Excursions — 26 August 2011 9 h 18 min

Kanchanaburi and the Bridge on the River Kwai

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How to visit Kanchanaburi and the Bridge on the River Kwai

During World War 2, the Japanese used Allied prisoners of war to build a railway from Thailand to Burma so they could supply their army without the dangers of sending supplies by sea.  Many prisoners died under appalling conditions during its construction, and the line became known as the ‘Death Railway’.  It was immortalised in David Lean’s 1957 film ‘The Bridge on the River Kwai’ which centres around one of the line’s main engineering feats, the bridge across the Kwae Yai river just north of Kanchanburi.  Although the film was shot in Sri Lanka, the Bridge on the River Kwai really exists, and still carries regular passenger trains from Bangkok as far as Nam Tok.  For anyone interested in 20th century history, a visit to Kanchanaburi and the infamous Death Railway is a must
How to get there: The “Slow Train to the River Kwai”…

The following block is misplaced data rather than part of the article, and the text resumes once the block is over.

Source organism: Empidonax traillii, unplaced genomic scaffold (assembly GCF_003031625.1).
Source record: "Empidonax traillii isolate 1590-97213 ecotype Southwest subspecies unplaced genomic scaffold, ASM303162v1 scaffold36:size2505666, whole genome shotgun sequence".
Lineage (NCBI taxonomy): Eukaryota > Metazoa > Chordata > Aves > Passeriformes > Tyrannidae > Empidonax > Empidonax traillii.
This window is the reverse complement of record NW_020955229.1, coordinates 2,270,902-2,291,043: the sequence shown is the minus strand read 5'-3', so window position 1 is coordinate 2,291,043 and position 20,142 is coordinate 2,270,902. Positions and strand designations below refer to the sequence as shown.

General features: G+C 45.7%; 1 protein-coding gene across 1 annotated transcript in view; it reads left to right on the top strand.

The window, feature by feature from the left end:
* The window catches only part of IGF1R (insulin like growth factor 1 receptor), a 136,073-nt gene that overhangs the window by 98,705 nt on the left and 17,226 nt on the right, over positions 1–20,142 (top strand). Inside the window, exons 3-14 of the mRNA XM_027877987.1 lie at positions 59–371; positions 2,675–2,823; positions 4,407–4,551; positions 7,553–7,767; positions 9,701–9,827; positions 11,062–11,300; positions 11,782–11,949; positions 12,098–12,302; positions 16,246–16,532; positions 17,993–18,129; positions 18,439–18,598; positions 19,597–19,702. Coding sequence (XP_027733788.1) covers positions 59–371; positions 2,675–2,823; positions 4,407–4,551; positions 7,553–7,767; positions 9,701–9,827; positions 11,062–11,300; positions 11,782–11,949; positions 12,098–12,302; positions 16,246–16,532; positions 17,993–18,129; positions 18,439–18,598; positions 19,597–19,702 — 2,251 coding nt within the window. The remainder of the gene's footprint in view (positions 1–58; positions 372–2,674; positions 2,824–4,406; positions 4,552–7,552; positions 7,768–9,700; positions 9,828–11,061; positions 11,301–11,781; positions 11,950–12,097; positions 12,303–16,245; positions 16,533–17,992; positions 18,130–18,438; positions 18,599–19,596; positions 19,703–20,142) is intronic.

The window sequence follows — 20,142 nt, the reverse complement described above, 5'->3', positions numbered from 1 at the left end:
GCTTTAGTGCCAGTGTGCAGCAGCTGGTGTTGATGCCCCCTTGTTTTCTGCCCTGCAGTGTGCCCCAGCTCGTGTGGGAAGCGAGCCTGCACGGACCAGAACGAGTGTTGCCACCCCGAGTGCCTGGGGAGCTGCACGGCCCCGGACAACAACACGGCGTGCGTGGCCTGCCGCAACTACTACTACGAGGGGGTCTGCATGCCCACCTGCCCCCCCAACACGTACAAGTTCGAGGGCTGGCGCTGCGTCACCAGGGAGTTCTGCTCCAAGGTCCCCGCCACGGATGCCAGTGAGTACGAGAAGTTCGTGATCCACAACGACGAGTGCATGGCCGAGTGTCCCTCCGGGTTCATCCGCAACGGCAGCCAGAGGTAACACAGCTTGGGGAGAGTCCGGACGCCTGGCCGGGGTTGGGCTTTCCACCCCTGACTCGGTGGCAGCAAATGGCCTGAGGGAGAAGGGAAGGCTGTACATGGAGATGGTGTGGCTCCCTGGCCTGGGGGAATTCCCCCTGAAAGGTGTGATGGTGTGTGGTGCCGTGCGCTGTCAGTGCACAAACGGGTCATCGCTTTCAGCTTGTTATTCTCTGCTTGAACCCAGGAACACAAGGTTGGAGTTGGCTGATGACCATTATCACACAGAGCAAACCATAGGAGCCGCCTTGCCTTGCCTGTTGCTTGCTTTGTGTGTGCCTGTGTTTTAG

From Bangkok:  There’s something not right in taking a tour bus to see the Death Railway and the Bridge on the River Kwai.  It’s far better to take the train, using the Death railway itself, and costing only 100 baht (£2 or $3). Two trains a day leave Bangkok Thonburi station (also known as Bangkok Noi) on the West side of the river in Bangkok, for Kanchanaburi then River Kwai Bridge station (on the Bangkok side of the Bridge a few minutes beyond Kanchanaburi), then crossing the Bridge itself & running alongside the scenic River Kwae over the Wampo Viaduct to Nam Tok.  At weekends there’s also a tourist day excursion train.

The trains are 3rd class only, but don’t let this put you off as they are clean and comfortable, see the photo above right.  In fact, sitting next to an open window whilst clickety-clacking through the Thai countryside is easily the most pleasant way to reach Kanchanaburi.  There’s no buffet car, but vendors walk up and down the train selling soft drinks, beer, and pre-packed fruit and food.  The slices of Pomelo are lovely, not too sweet and not too sour.

The luxury option:  The Eastern & Oriental Express…

There’s one other way to visit the Bridge on the River Kwai, and it’s the luxury option.  The superb Eastern & Oriental Express cruise train links Singapore with Bangkok up to 3 times each month, and it makes a detour to the Bridge on the River Kwai on the way, with time to get off and visit the bridge.  A Singapore-Bangkok journey costs around £1,200 per person for 3 days, 2 nights, all meals & afternoon tea.  For this luxury option, see www.orient-expresstrains.com or browse inclusive tours incorporating this train at www.railbookers.com.


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